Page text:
The RAF policed no-fly zones over Iraq for 12 years during peacetime
The RAF has ended its involvement in Iraq, after 19 years of operations that began with the 1990 Gulf War.
From today, most British air personnel remaining in the country will return to the UK.
The RAF Ensign - flown at Basra Airport in southern Iraq since 2003 - has been lowered at a ceremony for 903 Expeditionary Air Wing.
A total of 22 RAF personnel died in Operation Telic, the name given to the UK military mission in Iraq since 2003.
The RAF was deployed on operations in the Gulf in August 1990, when Saddam Hussein invaded Kuwait.
It enforced the northern and southern zones for 12 years before playing a key role in the invasion of Iraq and the subsequent six-year British military mission.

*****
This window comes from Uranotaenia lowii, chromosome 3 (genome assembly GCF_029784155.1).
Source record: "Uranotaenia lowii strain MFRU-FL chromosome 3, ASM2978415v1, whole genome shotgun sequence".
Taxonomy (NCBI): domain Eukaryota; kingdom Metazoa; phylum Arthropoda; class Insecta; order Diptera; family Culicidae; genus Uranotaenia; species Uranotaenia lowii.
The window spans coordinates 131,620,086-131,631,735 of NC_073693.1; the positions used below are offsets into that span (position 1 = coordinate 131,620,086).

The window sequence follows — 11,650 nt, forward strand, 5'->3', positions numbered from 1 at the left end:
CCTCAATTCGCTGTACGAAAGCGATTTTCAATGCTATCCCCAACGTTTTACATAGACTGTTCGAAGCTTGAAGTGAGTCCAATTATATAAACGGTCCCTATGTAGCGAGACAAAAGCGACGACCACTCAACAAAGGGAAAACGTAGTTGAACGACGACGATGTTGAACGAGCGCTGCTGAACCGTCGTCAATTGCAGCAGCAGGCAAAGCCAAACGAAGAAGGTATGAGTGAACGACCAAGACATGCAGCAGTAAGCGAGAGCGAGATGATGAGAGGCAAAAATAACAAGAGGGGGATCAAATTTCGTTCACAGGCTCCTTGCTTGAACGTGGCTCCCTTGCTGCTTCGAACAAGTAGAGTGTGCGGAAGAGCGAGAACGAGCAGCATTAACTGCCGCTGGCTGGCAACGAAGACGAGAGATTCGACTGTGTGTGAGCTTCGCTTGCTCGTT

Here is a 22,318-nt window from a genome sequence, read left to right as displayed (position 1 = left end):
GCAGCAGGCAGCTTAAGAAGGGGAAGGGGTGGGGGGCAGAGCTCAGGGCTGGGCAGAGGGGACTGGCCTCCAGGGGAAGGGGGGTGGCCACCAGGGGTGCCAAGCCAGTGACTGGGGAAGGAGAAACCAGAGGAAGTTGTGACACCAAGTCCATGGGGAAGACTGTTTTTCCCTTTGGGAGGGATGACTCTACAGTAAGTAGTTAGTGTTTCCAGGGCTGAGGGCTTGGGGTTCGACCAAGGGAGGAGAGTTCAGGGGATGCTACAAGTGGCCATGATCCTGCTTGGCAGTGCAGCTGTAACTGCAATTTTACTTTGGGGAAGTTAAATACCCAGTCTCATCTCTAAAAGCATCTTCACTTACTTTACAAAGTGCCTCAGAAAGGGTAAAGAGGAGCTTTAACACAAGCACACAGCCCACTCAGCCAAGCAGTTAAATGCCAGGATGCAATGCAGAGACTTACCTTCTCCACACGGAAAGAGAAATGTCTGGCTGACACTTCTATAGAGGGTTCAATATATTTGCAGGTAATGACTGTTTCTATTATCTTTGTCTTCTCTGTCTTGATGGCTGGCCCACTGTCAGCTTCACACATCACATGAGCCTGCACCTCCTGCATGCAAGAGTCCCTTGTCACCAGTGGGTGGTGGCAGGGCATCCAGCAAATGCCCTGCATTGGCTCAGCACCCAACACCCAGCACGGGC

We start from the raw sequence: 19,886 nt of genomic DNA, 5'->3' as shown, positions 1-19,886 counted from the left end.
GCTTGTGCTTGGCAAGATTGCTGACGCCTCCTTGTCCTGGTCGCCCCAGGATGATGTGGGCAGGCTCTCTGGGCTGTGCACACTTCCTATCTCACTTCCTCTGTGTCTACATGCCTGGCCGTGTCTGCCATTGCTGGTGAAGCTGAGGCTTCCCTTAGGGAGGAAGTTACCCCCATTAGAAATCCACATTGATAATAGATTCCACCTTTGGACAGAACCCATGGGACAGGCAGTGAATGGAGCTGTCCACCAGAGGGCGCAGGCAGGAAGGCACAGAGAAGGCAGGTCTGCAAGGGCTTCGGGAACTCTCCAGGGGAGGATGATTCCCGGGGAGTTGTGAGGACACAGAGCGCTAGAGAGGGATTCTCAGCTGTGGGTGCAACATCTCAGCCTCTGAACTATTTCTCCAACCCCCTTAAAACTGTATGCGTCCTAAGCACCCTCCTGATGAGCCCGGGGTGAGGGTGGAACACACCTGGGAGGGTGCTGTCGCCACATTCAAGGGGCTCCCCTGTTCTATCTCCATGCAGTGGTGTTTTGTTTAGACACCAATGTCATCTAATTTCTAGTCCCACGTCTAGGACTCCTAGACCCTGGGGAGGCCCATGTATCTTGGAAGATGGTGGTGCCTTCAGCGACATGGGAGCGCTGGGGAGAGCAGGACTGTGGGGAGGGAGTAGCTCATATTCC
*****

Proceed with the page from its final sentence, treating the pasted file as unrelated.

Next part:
Combat operations officially drew to a close at the end of April, with UK Prime Minister Gordon Brown hailing their "success story".
On Friday, Wing Commander Ian Richardson, officer commanding 903 EAW, took the salute as the ensign was lowered.
Basra airfield had officially been handed over to Iraqi control in January as part of moves to wind down Britain's commitments in the country.
Chief of the Air Staff, Air Chief Marshal Sir Glenn Torpy, said: "The RAF can be justifiably proud of what it has achieved over many years in Iraq and I would like to express my sincere thanks to all the personnel who have been involved in the various phases of this long campaign."